Custom Search

Wednesday, March 14, 2007

Neurosurgeon: Darwin doesn't matter

Award-winning neurosurgeon Michael Egnor makes the obvious clear: Contrary to promotional campaigns aimed at students - at taxpayer expense - Darwinian evolution is not a useful asset to a medical doctor.

Of course not. Basically, the doctor has to deal with a human patient in front of her today. Suppose the doctor has a patient just diagnosed with adult onset diabetes - we'll call her Mrs. Plunkett (wow, does she love sugar in her tea). What difference would it make if cave women never got diabetes? Or always did? The information would be interesting - but not useful. The doctor must persuade Mrs. Plunkett to quit smoking, give up her charge account at Fanny Farmer's, get more exercise, and lose some weight. And so forth. Whatever the evolutionary history of diabetes is, it's just history. The doctor is concerned with futures - specifically, Mrs. Plunkett's future, especially if she doesn't listen to the wise advice she is offered.

Egnor now blogs with the evil Discos (follow the link above).

Labels: , ,

John McCain: Can a man be US president if he listens to both sides?

William F. Buckley, addressing the horror felt by some when they discovered that US presidential contender John McCain (R) was speaking at a lunch hosted by ID central, the Discovery Institute in Seattle, offers,
It seems an ancient controversy, and of course it is. Fifteen minutes after Charles Darwin explained his theory of evolution, his disciples—apostles—ruled out any heresy on the subject of the naturalist explanation for human life. Young people are educated to think of the question in the grammar of the Scopes Trial, Clarence Darrow vs. William Jennings Bryan. That trial made for great naturalist theater. Mr. Bryan was not born either to become president or to explain how God could tolerate chicken pox, so Clarence Darrow wiped him into dust.

Buckley reminisces about his own introduction to the intelligent design controversy on his Firing Line show. He is unusually forthright about the fact that Darwinian evolution has generally been promoted to students as a sort of theology (or anti-theology):
In outlining epochal events in this quarrel, Johnson quoted the official directive on teaching evolution as it appeared in the 1995 position statement of the National Association of Biology Teachers. “The diversity of life on earth is the outcome of evolution: an unsupervised, impersonal, unpredictable, and natural process.”

That's why I have so little time for Christians in science who soothe that God and evolution are compatible. Of course they are, but evidence and Darwinism are not compatible, and Darwinism has long been upheld as an ersatz religion.
Check out my book on the intelligent design controversy, By Design or by Chance?.

Labels: , ,

Templeton Prize goes to Canadian Charles Taylor, longtime foe of reductionism

Canadian philosopher Charles Taylor has
won the Templeton Prize:
Taylor has long objected to what many social scientists take for granted, namely that the rational movement that began in the Enlightenment renders such notions as morality and spirituality as simply quaint anachronisms in the age of reason. That narrow, reductive sociological approach, he says, wrongly denies the full account of how and why humans strive for meaning which, in turn, makes it impossible to solve the world’s most intractable problems ranging from mob violence to racism to war.
"The deafness of many philosophers, social scientists and historians to the spiritual dimensions can be remarkable," Taylor said in remarks prepared for the news conference. "This is the more damaging in that it affects the culture of the media and of educated public opinion in general."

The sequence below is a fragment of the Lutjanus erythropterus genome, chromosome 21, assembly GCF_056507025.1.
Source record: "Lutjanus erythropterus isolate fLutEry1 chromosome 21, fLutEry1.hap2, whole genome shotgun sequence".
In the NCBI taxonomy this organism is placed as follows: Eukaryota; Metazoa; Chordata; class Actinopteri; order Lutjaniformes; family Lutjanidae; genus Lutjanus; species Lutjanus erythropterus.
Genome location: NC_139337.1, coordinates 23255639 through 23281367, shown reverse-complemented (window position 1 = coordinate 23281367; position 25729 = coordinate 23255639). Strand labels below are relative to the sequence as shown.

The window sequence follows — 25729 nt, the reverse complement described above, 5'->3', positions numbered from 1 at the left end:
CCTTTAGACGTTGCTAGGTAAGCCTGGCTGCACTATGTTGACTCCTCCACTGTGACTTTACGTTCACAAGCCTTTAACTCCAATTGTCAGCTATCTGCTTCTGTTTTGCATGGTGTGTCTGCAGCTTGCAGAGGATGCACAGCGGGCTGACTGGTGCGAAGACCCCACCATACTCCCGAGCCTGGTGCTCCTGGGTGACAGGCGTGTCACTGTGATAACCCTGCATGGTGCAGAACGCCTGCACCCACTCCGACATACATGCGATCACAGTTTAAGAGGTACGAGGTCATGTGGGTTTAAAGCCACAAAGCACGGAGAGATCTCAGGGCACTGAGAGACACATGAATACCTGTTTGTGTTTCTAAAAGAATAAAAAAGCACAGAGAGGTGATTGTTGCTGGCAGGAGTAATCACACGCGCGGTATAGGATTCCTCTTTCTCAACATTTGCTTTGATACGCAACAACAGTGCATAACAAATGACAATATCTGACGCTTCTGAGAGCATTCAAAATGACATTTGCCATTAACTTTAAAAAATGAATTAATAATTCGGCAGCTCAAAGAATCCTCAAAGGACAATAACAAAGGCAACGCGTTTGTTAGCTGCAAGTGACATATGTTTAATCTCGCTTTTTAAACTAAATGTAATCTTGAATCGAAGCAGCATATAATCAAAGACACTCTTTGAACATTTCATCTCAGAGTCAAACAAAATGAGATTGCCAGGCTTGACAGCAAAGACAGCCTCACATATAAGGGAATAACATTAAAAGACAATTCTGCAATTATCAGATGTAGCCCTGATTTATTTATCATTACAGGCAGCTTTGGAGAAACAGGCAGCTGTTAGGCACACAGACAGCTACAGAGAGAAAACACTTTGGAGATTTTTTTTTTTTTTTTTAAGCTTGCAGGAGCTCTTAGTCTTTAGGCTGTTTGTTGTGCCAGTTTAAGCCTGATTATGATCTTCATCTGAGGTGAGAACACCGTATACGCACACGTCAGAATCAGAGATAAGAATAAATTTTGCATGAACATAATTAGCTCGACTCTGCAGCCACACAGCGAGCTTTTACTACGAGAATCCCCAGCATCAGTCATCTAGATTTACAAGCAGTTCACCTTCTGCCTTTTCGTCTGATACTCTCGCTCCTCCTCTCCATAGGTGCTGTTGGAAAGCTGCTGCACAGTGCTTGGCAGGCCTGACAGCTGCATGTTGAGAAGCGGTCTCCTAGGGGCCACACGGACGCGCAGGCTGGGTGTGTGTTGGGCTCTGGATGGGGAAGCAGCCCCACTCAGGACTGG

The Foundation noted that Taylor's selection as the 2007 Templeton Prize Laureate will launch a broad, online discussion of the question, "What role does spiritual thinking have in the 21st Century?" at its website,

Wow. Does he know how to spell e.v.o.l.u.t.i.o.n.a.r.y p.s.y.c.h.o.l.o.g.y ? I mean, if he was looking for a virtual laboratory example, there it is.

Labels: ,

Molecular clocks: Right twice a day?

Jeffrey H. Schwartz of the University of Pittsburgh's Departments of Anthropology and History and Philosophy of science and Bruno Maresca of the Department of Pharmaceutical sciences at the University of Salerno, Italy, have state that "there is no basis" for the view that a "molecular clock" (a presumed calculable rate of evolution) can determine the evolutionary history of a species. In an interesting and mostly quite readable paper published in Biological Theory (1(4) 2006, 357-371, and available online, Schwartz and Maresca show how fossil findings and molecular clocks have simply not matched.*

For example, in reviewing an attempt to make sense of human-ape differences, they write,
First among the inconsistencies is the admission that the accepted model of molecular change and its phylogenetic interpretation were assumptions, and then the declaration that, since these assumptions were widely accepted, one could embrace them as truths. But they are assumptions and testable.

They end up questioning whether the molecular clock theory is even tenable. It appears to have been held because it provides information, but as the information comes from untested assumptions, it is of unknown worth.

(*To see what this means, suppose you tried to construct a timeline for family events based on the assumption that your grandmother was born in 1924 - because her birth certificate say so. But when her age is given in other dated official documents, she seems to have been born in 1926. And everyone who could help you straighten out the problem is dead. Your choice of birth date will affect the timeline, especially when you are dealing with events for which your source recalls only, "That happens when your grandma was 47 ....")